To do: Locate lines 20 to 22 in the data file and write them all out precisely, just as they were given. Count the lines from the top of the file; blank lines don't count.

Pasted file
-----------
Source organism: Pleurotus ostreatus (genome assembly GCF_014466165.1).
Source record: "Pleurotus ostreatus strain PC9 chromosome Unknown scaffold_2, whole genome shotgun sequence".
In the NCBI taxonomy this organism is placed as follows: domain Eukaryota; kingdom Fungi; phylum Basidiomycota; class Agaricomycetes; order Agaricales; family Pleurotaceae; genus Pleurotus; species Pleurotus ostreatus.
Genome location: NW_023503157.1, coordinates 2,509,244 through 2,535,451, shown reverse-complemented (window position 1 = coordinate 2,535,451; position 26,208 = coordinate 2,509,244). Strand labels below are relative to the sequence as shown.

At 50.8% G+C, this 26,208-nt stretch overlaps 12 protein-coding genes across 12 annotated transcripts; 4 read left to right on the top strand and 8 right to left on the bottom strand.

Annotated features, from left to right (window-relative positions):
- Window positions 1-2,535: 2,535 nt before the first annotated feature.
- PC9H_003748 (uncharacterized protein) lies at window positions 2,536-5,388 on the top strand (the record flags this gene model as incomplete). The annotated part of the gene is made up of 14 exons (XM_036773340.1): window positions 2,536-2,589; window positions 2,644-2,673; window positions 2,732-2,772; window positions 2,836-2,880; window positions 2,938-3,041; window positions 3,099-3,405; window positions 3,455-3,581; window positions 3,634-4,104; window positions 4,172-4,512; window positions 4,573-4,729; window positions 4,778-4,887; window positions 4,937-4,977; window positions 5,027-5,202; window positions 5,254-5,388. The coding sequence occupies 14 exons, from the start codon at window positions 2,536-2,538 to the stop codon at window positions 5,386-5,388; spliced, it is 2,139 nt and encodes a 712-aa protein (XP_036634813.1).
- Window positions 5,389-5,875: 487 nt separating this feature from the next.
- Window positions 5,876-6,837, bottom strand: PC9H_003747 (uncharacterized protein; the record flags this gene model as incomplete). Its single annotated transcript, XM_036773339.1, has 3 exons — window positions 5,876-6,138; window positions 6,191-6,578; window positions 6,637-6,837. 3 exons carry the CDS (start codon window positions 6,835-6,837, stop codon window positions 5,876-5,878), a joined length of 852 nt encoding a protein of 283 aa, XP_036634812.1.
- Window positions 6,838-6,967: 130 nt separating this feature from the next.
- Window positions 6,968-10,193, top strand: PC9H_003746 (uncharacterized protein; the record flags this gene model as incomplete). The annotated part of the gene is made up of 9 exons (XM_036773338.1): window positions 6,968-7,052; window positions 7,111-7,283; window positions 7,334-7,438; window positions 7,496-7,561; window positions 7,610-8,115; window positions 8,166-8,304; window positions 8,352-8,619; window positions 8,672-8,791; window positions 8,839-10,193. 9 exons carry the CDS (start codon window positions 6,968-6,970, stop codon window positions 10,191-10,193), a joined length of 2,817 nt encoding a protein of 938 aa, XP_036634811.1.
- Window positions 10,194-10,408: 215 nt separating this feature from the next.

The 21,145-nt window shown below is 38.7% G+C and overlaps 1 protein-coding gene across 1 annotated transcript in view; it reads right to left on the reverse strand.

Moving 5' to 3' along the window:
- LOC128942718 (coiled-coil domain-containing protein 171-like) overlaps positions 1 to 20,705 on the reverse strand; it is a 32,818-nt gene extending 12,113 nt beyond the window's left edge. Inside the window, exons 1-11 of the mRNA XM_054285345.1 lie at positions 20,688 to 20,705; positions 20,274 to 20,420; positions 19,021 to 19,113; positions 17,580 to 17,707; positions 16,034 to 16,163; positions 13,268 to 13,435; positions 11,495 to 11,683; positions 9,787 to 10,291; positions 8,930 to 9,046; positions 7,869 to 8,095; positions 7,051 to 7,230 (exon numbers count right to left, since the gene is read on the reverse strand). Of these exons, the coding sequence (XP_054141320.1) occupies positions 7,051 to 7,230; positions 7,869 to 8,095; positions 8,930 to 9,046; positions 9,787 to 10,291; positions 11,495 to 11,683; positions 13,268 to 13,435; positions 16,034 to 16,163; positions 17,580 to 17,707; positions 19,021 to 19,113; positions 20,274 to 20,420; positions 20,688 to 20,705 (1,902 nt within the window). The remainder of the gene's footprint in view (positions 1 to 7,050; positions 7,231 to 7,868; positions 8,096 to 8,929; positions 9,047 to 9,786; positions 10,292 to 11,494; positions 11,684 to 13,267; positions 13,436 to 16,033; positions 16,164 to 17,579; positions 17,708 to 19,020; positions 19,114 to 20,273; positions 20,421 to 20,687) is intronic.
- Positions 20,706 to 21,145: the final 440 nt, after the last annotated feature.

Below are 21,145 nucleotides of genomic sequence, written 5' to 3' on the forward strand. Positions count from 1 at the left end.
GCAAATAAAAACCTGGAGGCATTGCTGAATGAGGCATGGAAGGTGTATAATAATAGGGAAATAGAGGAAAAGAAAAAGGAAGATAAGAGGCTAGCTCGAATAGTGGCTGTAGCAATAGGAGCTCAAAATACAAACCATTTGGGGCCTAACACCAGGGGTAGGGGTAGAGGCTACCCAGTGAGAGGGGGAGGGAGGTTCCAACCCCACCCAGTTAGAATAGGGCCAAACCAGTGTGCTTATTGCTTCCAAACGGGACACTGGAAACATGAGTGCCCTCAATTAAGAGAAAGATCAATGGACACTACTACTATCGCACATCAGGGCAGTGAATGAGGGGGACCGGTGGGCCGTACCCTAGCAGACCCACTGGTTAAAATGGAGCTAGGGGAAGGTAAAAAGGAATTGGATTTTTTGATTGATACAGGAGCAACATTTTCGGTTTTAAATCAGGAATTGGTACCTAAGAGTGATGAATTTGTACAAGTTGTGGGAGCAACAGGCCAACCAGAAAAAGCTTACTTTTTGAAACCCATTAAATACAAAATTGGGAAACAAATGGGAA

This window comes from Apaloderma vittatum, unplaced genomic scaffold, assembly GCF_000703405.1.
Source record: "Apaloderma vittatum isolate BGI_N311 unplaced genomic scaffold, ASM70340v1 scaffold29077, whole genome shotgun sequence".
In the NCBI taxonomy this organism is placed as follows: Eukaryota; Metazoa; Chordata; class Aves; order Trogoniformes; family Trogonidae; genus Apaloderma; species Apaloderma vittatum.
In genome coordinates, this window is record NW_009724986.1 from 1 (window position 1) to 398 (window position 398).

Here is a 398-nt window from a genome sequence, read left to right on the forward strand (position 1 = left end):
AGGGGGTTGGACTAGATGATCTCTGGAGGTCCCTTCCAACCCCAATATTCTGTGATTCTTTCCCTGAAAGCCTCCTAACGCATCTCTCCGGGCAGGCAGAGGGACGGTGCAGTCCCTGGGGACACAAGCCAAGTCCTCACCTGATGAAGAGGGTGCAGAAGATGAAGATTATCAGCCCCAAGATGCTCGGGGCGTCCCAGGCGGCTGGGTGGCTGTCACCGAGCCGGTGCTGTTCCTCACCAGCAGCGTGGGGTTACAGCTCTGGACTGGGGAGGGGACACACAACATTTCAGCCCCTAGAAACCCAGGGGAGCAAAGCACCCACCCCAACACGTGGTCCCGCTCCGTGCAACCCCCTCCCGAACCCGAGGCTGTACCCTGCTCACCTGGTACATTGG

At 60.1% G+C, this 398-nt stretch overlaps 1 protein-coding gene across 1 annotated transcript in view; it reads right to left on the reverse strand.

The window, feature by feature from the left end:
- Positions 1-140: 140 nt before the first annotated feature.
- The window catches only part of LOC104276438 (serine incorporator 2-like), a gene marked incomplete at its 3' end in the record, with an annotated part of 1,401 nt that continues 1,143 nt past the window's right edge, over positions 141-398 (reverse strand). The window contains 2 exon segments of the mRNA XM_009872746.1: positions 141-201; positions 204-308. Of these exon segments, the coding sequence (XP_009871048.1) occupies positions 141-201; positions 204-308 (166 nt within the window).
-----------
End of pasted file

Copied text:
This window comes from Apaloderma vittatum, unplaced genomic scaffold, assembly GCF_000703405.1.
Source record: "Apaloderma vittatum isolate BGI_N311 unplaced genomic scaffold, ASM70340v1 scaffold29077, whole genome shotgun sequence".
In the NCBI taxonomy this organism is placed as follows: Eukaryota; Metazoa; Chordata; class Aves; order Trogoniformes; family Trogonidae; genus Apaloderma; species Apaloderma vittatum.